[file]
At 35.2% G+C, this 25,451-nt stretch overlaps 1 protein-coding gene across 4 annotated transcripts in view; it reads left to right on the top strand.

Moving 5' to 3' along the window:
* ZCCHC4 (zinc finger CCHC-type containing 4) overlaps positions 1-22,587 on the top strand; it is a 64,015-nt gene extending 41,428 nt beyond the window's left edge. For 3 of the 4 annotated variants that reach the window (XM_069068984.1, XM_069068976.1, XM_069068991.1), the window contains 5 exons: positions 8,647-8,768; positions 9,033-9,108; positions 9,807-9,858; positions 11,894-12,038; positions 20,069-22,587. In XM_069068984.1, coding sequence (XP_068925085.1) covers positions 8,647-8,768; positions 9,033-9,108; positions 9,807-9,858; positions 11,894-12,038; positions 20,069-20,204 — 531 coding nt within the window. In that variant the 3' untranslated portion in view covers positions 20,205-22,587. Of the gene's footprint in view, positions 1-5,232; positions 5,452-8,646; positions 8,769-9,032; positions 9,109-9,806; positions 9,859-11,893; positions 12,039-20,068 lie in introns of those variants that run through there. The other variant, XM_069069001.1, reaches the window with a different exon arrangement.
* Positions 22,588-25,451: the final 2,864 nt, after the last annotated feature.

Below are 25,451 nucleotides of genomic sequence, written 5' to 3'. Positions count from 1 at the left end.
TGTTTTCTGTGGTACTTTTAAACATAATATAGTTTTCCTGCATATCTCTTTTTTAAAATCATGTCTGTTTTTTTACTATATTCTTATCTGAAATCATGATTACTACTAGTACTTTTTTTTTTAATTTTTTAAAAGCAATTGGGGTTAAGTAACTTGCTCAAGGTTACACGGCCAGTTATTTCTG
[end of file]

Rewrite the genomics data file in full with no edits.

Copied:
At 35.2% G+C, this 25,451-nt stretch overlaps 1 protein-coding gene across 4 annotated transcripts in view; it reads left to right on the top strand.

Moving 5' to 3' along the window:
* ZCCHC4 (zinc finger CCHC-type containing 4) overlaps positions 1-22,587 on the top strand; it is a 64,015-nt gene extending 41,428 nt beyond the window's left edge. For 3 of the 4 annotated variants that reach the window (XM_069068984.1, XM_069068976.1, XM_069068991.1), the window contains 5 exons: positions 8,647-8,768; positions 9,033-9,108; positions 9,807-9,858; positions 11,894-12,038; positions 20,069-22,587. In XM_069068984.1, coding sequence (XP_068925085.1) covers positions 8,647-8,768; positions 9,033-9,108; positions 9,807-9,858; positions 11,894-12,038; positions 20,069-20,204 — 531 coding nt within the window. In that variant the 3' untranslated portion in view covers positions 20,205-22,587. Of the gene's footprint in view, positions 1-5,232; positions 5,452-8,646; positions 8,769-9,032; positions 9,109-9,806; positions 9,859-11,893; positions 12,039-20,068 lie in introns of those variants that run through there. The other variant, XM_069069001.1, reaches the window with a different exon arrangement.
* Positions 22,588-25,451: the final 2,864 nt, after the last annotated feature.

Below are 25,451 nucleotides of genomic sequence, written 5' to 3'. Positions count from 1 at the left end.
TGTTTTCTGTGGTACTTTTAAACATAATATAGTTTTCCTGCATATCTCTTTTTTAAAATCATGTCTGTTTTTTTACTATATTCTTATCTGAAATCATGATTACTACTAGTACTTTTTTTTTTAATTTTTTAAAAGCAATTGGGGTTAAGTAACTTGCTCAAGGTTACACGGCCAGTTATTTCTG